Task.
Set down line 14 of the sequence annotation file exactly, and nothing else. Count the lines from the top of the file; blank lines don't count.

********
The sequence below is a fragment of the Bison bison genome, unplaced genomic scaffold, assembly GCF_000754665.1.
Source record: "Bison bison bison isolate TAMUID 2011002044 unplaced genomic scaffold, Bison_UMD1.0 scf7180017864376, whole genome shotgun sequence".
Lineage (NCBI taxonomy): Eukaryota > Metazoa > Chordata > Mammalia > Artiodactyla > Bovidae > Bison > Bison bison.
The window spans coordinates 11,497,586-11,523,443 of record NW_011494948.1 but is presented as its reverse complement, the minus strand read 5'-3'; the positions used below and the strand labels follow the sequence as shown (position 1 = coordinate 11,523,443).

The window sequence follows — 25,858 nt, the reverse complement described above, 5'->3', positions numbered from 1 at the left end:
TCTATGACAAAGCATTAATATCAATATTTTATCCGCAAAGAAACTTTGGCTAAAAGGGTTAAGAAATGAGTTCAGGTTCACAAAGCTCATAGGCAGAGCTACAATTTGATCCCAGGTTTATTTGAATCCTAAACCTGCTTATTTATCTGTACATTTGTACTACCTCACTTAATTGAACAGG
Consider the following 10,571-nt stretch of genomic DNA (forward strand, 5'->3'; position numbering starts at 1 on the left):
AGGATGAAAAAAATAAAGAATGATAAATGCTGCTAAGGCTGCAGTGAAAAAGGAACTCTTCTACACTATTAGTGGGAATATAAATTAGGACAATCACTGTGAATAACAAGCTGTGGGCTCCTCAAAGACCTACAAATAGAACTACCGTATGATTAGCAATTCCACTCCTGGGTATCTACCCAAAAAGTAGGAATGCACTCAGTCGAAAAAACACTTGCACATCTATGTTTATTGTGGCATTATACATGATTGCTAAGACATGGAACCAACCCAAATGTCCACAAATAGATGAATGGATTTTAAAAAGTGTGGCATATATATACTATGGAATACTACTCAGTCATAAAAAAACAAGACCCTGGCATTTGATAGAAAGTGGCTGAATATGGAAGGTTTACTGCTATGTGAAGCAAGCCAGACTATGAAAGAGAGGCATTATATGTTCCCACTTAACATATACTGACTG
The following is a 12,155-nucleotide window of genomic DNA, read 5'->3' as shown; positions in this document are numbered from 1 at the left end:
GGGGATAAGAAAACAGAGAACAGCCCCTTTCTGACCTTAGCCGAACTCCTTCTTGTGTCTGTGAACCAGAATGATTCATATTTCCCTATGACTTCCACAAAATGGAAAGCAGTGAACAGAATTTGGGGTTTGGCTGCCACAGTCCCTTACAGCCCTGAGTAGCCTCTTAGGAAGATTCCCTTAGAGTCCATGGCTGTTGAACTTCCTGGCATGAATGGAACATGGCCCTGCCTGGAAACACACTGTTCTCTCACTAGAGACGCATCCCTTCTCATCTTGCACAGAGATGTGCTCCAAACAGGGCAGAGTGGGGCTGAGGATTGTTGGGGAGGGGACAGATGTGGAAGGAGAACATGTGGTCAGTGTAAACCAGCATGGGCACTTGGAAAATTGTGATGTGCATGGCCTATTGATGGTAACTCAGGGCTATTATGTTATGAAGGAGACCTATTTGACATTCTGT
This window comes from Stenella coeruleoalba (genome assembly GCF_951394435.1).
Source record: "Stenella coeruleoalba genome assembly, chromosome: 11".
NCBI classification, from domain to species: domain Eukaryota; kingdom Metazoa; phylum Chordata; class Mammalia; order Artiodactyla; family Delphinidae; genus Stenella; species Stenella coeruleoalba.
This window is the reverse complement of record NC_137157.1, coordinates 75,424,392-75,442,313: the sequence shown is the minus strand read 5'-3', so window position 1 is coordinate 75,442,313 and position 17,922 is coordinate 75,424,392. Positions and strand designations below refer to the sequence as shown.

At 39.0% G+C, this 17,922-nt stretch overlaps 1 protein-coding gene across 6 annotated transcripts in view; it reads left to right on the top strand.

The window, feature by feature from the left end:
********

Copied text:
This window is the reverse complement of record NC_137157.1, coordinates 75,424,392-75,442,313: the sequence shown is the minus strand read 5'-3', so window position 1 is coordinate 75,442,313 and position 17,922 is coordinate 75,424,392. Positions and strand designations below refer to the sequence as shown.